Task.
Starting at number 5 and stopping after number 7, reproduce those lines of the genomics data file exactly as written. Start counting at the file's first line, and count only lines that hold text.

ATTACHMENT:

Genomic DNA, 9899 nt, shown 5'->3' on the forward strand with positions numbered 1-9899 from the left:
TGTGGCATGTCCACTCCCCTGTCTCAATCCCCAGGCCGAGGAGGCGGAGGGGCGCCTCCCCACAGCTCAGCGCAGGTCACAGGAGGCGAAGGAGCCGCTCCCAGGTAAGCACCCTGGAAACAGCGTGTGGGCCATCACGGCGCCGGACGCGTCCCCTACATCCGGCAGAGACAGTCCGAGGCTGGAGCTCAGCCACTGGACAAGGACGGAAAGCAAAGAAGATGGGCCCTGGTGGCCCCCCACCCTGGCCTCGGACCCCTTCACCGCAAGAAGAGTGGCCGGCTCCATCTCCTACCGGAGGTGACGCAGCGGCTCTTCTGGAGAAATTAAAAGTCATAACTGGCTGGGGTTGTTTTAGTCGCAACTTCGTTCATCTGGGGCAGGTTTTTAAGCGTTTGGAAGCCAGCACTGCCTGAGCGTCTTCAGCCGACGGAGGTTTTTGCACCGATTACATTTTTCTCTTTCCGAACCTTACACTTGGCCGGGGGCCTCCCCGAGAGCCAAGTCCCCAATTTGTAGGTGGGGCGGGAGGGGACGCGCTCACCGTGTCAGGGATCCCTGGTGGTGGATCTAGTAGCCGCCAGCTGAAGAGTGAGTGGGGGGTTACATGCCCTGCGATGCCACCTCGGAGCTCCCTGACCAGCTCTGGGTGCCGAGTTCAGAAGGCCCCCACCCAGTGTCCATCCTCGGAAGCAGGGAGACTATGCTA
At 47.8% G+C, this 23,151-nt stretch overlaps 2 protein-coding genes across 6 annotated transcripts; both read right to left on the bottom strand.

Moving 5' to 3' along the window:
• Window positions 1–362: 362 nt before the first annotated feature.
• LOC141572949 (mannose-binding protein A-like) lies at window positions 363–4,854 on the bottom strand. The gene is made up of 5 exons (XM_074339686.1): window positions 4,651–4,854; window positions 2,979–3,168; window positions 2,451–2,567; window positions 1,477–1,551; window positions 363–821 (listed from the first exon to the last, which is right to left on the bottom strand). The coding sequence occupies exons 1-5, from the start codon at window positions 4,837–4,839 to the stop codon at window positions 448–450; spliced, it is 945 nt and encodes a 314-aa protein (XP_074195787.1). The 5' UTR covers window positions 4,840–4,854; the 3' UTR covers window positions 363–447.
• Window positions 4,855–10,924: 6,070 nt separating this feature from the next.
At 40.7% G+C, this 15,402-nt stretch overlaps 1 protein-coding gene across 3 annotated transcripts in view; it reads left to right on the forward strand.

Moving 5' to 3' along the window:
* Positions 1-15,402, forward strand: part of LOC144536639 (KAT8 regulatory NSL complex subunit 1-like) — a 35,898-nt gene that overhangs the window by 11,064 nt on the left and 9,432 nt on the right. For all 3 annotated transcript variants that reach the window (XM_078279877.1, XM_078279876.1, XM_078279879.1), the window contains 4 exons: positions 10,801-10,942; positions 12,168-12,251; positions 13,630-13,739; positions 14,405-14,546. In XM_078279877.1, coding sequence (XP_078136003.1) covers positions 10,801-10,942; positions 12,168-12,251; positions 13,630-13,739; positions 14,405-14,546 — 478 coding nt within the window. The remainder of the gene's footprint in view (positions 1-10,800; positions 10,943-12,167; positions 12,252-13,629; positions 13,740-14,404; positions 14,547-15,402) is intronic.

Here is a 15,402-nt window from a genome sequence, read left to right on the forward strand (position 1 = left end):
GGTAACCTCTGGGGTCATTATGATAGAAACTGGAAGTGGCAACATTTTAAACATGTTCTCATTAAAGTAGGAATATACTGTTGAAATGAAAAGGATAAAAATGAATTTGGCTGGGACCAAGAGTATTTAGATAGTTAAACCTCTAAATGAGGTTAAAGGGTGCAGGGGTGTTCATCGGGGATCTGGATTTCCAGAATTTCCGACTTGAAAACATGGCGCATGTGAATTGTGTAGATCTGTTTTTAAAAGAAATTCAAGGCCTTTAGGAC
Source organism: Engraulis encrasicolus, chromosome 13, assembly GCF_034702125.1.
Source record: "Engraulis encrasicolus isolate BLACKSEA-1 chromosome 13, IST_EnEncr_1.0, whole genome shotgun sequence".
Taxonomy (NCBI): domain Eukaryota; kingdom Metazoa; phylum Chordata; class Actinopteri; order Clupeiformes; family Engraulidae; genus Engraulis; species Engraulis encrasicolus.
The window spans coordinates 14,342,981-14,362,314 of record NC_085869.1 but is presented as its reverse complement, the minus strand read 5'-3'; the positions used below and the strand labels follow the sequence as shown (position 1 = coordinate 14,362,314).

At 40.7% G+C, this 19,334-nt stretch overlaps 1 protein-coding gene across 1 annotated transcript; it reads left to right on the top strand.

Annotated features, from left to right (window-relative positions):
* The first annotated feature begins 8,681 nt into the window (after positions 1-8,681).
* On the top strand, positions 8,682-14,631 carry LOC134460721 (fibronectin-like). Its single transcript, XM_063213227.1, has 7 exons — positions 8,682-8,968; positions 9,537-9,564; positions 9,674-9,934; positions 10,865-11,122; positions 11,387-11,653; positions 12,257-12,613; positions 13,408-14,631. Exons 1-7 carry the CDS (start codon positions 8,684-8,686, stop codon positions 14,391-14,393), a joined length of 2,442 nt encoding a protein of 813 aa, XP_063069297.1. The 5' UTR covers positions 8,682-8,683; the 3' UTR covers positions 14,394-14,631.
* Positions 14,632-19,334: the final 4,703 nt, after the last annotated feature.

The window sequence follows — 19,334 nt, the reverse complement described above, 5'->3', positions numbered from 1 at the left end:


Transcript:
• Window positions 1–362: 362 nt before the first annotated feature.
• LOC141572949 (mannose-binding protein A-like) lies at window positions 363–4,854 on the bottom strand. The gene is made up of 5 exons (XM_074339686.1): window positions 4,651–4,854; window positions 2,979–3,168; window positions 2,451–2,567; window positions 1,477–1,551; window positions 363–821 (listed from the first exon to the last, which is right to left on the bottom strand). The coding sequence occupies exons 1-5, from the start codon at window positions 4,837–4,839 to the stop codon at window positions 448–450; spliced, it is 945 nt and encodes a 314-aa protein (XP_074195787.1). The 5' UTR covers window positions 4,840–4,854; the 3' UTR covers window positions 363–447.
• Window positions 4,855–10,924: 6,070 nt separating this feature from the next.